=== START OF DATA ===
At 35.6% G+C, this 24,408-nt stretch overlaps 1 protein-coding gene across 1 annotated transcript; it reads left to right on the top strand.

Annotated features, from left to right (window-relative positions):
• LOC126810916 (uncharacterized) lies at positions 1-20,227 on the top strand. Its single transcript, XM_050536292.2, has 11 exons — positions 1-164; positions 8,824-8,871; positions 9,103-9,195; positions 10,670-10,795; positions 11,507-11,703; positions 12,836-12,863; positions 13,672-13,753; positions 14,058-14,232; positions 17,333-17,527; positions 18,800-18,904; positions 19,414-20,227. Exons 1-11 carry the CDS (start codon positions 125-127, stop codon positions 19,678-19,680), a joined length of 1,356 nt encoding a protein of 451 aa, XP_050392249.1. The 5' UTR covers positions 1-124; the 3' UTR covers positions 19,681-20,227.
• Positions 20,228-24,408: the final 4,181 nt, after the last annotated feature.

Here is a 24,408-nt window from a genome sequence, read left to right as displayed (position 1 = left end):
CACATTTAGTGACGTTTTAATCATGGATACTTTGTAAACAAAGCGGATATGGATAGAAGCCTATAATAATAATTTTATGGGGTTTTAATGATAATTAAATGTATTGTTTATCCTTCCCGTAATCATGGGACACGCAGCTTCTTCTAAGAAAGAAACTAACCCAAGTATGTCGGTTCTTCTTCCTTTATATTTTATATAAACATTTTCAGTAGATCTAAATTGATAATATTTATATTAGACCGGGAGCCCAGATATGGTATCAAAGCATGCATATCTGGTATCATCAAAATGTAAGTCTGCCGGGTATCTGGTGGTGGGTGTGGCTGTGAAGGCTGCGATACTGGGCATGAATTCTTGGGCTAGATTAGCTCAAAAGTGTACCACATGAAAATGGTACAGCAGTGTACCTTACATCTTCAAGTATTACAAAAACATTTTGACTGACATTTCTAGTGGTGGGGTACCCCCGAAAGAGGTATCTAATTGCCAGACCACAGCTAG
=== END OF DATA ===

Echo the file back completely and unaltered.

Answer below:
At 35.6% G+C, this 24,408-nt stretch overlaps 1 protein-coding gene across 1 annotated transcript; it reads left to right on the top strand.

Annotated features, from left to right (window-relative positions):
• LOC126810916 (uncharacterized) lies at positions 1-20,227 on the top strand. Its single transcript, XM_050536292.2, has 11 exons — positions 1-164; positions 8,824-8,871; positions 9,103-9,195; positions 10,670-10,795; positions 11,507-11,703; positions 12,836-12,863; positions 13,672-13,753; positions 14,058-14,232; positions 17,333-17,527; positions 18,800-18,904; positions 19,414-20,227. Exons 1-11 carry the CDS (start codon positions 125-127, stop codon positions 19,678-19,680), a joined length of 1,356 nt encoding a protein of 451 aa, XP_050392249.1. The 5' UTR covers positions 1-124; the 3' UTR covers positions 19,681-20,227.
• Positions 20,228-24,408: the final 4,181 nt, after the last annotated feature.

Here is a 24,408-nt window from a genome sequence, read left to right as displayed (position 1 = left end):
CACATTTAGTGACGTTTTAATCATGGATACTTTGTAAACAAAGCGGATATGGATAGAAGCCTATAATAATAATTTTATGGGGTTTTAATGATAATTAAATGTATTGTTTATCCTTCCCGTAATCATGGGACACGCAGCTTCTTCTAAGAAAGAAACTAACCCAAGTATGTCGGTTCTTCTTCCTTTATATTTTATATAAACATTTTCAGTAGATCTAAATTGATAATATTTATATTAGACCGGGAGCCCAGATATGGTATCAAAGCATGCATATCTGGTATCATCAAAATGTAAGTCTGCCGGGTATCTGGTGGTGGGTGTGGCTGTGAAGGCTGCGATACTGGGCATGAATTCTTGGGCTAGATTAGCTCAAAAGTGTACCACATGAAAATGGTACAGCAGTGTACCTTACATCTTCAAGTATTACAAAAACATTTTGACTGACATTTCTAGTGGTGGGGTACCCCCGAAAGAGGTATCTAATTGCCAGACCACAGCTAG